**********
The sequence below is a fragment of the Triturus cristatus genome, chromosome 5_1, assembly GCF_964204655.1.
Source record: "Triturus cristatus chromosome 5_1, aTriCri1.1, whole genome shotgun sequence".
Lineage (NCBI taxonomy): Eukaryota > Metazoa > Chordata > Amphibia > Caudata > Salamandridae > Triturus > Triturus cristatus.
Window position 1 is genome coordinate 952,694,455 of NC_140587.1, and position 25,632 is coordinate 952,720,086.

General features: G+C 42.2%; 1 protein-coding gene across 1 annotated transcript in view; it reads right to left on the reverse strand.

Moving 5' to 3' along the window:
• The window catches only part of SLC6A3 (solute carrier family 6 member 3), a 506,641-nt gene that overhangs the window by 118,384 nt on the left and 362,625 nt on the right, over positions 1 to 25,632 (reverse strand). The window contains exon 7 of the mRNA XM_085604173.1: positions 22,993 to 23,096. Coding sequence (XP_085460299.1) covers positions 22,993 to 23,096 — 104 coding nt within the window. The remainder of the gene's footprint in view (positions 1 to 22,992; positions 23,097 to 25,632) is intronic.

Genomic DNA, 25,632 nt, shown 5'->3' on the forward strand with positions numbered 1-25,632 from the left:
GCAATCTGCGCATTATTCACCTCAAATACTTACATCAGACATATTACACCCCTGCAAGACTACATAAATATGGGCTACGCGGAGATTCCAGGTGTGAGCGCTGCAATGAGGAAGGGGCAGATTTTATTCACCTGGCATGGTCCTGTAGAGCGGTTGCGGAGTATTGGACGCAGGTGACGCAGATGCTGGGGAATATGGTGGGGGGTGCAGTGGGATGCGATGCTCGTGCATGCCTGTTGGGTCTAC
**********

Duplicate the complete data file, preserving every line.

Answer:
The sequence below is a fragment of the Triturus cristatus genome, chromosome 5_1, assembly GCF_964204655.1.
Source record: "Triturus cristatus chromosome 5_1, aTriCri1.1, whole genome shotgun sequence".
Lineage (NCBI taxonomy): Eukaryota > Metazoa > Chordata > Amphibia > Caudata > Salamandridae > Triturus > Triturus cristatus.
Window position 1 is genome coordinate 952,694,455 of NC_140587.1, and position 25,632 is coordinate 952,720,086.

General features: G+C 42.2%; 1 protein-coding gene across 1 annotated transcript in view; it reads right to left on the reverse strand.

Moving 5' to 3' along the window:
• The window catches only part of SLC6A3 (solute carrier family 6 member 3), a 506,641-nt gene that overhangs the window by 118,384 nt on the left and 362,625 nt on the right, over positions 1 to 25,632 (reverse strand). The window contains exon 7 of the mRNA XM_085604173.1: positions 22,993 to 23,096. Coding sequence (XP_085460299.1) covers positions 22,993 to 23,096 — 104 coding nt within the window. The remainder of the gene's footprint in view (positions 1 to 22,992; positions 23,097 to 25,632) is intronic.

Genomic DNA, 25,632 nt, shown 5'->3' on the forward strand with positions numbered 1-25,632 from the left:
GCAATCTGCGCATTATTCACCTCAAATACTTACATCAGACATATTACACCCCTGCAAGACTACATAAATATGGGCTACGCGGAGATTCCAGGTGTGAGCGCTGCAATGAGGAAGGGGCAGATTTTATTCACCTGGCATGGTCCTGTAGAGCGGTTGCGGAGTATTGGACGCAGGTGACGCAGATGCTGGGGAATATGGTGGGGGGTGCAGTGGGATGCGATGCTCGTGCATGCCTGTTGGGTCTAC